Middle East and Central Asian Economies 2020

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the Middle East and Central Asia

Countries across the world have to deal with numerous challenges created by the coronavirus pandemic. Moreover, in the case of developing countries, it is even harder to solve all problems. Interestingly, the International Monetary Fund (IMF) downgraded its outlook for the Middle East and Central Asian economic recovery, projecting a 4.1% contraction for the region as a whole. It is worth mentioning that, the previous outlook that it released in April was less severe compared to the latest regional outlook.

People should take into account that the latest regional outlook, underlines the severity of the problem. Importantly, there is a large disparity in economic loss between oil importing and exporting countries, as the region suffered heavy losses. However, the coronavirus pandemic is not the only problem, another is the oil prices.

The problems mentioned above led to a sharp decline in economic activity, which is different between oil-exporting and oil-importing countries.

The Middle East and oil prices

It is no secret that the oil industry is important for several countries located in the Middle East. Thus, oil prices will be the important factor for oil exporters’ recovery, especially in the case of Saudi Arabia, Iran, Iraq, and UAE, Kuwait, and Bahrain. As a reminder, the oil industry plays an important role when it comes to revenue.

However, the International Monetary Fund does not expect oil prices to stage a dramatic recovery anytime soon, and without high oil prices, it would be harder to solve problems. The IMF expects the oil prices to be around the $40 to $50 range in 2021.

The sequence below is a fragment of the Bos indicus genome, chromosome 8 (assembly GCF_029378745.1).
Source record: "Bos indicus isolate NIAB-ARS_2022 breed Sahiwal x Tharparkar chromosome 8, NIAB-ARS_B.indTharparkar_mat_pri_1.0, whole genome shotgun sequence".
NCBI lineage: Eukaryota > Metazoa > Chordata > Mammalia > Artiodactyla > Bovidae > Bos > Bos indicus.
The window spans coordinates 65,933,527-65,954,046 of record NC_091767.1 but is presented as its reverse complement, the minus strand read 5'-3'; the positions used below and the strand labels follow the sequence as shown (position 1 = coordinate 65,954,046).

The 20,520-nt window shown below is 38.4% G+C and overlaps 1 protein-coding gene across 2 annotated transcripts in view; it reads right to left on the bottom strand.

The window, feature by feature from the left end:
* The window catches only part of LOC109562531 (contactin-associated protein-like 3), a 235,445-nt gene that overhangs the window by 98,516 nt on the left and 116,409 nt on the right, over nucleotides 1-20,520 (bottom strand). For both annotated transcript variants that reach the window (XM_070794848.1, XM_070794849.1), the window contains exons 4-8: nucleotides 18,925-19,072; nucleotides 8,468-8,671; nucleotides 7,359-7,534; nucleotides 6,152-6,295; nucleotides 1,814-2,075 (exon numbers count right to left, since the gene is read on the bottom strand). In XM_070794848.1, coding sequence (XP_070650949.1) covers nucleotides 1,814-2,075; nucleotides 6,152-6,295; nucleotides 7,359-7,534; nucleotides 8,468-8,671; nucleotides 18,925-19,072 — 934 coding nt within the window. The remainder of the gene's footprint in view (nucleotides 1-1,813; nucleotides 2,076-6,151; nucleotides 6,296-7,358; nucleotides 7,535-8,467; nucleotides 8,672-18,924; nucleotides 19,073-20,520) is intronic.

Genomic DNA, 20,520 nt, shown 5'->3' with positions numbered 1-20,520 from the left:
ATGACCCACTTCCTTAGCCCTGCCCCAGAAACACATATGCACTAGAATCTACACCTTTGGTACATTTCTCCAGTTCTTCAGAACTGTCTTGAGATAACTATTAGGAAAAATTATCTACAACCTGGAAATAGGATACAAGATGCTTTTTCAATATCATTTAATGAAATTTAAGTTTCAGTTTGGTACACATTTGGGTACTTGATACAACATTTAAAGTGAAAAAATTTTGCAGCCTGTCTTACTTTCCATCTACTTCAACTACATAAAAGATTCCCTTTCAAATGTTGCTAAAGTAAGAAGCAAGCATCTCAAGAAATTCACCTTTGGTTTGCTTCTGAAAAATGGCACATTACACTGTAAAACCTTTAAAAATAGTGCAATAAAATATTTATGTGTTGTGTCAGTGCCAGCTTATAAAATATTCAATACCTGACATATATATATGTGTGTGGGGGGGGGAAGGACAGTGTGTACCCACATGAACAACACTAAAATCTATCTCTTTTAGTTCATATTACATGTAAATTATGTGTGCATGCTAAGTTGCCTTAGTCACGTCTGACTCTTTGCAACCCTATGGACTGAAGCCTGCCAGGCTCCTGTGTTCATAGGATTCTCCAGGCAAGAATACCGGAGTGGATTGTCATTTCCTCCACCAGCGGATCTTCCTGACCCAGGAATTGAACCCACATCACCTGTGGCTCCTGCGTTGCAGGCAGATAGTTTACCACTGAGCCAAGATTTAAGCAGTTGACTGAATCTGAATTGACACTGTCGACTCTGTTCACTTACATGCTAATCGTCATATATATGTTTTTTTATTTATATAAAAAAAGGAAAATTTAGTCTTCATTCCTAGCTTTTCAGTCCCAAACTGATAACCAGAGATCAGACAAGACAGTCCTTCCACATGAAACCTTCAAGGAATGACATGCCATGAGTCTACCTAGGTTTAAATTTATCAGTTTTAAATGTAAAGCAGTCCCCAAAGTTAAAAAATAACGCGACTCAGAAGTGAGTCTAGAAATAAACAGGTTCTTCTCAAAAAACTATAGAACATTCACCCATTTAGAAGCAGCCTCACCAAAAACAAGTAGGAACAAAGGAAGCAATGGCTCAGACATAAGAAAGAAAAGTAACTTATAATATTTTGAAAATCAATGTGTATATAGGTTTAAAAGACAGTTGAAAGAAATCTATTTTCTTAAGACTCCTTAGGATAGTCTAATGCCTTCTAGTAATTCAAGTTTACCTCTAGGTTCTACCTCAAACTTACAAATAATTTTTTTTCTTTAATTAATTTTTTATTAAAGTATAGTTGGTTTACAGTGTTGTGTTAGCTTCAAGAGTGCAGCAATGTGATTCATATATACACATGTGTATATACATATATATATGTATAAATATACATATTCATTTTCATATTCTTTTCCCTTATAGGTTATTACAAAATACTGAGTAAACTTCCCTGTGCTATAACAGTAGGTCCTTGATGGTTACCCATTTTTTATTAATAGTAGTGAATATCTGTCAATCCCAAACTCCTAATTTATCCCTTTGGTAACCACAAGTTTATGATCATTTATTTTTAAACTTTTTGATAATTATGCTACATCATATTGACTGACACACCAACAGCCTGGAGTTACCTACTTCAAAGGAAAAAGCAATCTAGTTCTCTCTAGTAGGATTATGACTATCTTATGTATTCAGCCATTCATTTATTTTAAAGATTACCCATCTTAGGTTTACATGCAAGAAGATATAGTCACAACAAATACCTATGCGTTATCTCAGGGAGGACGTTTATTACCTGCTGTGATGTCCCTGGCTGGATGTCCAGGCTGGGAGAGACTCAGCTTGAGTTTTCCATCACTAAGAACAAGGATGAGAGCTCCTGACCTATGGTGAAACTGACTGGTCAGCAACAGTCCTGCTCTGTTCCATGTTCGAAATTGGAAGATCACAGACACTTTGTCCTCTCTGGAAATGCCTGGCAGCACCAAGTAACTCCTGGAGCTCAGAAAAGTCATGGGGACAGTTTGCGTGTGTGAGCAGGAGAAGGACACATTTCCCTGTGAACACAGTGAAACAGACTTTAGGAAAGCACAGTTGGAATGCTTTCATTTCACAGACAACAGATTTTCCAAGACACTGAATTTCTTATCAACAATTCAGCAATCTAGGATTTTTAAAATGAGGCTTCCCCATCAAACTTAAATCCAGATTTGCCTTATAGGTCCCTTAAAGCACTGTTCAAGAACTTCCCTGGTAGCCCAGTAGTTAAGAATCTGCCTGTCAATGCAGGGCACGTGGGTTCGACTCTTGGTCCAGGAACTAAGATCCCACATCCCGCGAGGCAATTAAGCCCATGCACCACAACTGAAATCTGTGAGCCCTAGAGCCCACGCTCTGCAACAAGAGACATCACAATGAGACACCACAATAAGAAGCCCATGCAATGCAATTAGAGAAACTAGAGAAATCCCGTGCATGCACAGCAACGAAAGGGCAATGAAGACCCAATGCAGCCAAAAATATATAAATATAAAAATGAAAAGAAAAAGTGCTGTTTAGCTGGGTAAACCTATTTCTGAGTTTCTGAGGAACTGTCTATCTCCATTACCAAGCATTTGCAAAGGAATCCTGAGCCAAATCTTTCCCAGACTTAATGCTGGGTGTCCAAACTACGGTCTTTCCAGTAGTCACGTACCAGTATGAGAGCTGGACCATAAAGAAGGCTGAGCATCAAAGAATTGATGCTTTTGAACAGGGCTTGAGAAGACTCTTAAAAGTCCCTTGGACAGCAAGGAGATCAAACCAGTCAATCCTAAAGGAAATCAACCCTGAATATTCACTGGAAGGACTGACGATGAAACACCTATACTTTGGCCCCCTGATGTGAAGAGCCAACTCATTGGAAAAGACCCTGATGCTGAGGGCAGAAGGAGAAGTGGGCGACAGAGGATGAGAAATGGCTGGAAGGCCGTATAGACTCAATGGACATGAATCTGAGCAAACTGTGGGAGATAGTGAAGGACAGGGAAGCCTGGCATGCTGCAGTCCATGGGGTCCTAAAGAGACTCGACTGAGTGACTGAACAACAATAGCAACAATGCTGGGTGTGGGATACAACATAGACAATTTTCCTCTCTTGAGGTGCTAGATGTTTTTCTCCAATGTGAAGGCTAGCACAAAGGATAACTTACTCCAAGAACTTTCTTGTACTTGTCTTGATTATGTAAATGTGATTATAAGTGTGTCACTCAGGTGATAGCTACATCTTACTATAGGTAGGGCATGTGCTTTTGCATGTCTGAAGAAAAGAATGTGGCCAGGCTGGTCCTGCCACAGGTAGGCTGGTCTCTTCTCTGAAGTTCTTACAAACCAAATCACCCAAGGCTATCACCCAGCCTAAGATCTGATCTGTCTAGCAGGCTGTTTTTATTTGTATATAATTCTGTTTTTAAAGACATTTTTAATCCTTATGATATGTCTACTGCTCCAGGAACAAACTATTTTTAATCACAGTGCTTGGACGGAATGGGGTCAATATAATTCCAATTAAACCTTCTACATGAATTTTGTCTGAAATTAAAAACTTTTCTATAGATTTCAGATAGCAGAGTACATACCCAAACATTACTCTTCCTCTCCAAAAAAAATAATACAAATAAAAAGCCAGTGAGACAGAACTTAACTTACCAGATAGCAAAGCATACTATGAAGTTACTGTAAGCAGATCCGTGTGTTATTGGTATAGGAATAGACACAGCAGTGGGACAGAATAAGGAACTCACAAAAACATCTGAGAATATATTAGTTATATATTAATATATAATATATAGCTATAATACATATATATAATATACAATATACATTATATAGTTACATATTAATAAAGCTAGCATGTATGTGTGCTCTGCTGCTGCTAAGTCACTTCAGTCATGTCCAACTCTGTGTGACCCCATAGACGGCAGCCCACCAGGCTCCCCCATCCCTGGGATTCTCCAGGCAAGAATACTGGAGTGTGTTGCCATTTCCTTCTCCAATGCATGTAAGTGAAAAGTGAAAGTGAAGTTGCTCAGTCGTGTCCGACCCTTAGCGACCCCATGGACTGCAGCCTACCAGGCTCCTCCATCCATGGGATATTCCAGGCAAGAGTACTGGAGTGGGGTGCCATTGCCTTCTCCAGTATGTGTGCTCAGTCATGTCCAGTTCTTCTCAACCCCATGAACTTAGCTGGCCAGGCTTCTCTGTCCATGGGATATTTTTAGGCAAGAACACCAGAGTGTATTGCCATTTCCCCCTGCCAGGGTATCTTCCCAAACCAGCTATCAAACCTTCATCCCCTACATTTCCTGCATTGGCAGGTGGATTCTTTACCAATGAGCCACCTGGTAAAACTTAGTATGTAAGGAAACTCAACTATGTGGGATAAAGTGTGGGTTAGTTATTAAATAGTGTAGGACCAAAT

It is worth noting that, the de-facto leader of the Organization of the Petroleum Exporting Countries (OPEC), Saudi Arabia needs the price of oil to reach $80 per barrel. In this case, the country will be able to balance its budget.

Another important factor is oil demand. Importantly, the oil demand outlook remains grim amid new waves of coronavirus. Moreover, uncertainty regarding the U.S. fiscal stimulus and the U.S. presidential election also affect the demand.

Last month, the International Energy Agency reduced its outlook for worldwide oil demand to 91.7 million barrels per day in 2020. The agency’s August report was more optimistic. Unfortunately, OPEC posted an even worse outlook for 2020. The intergovernmental organization downgraded its outlook for global oil demand last month. The OPEC expects oil demand to decline to an average of 90.2 million barrels per day in 2020.

In this situation, diversification may be the best solution. However, it won’t be easy to reduce the dependence on the oil industry. Non-oil sectors such as tourism, transportation, retail, and real estate also suffered losses. In the case of air travel, it could take several years to return to pre-coronavirus levels.

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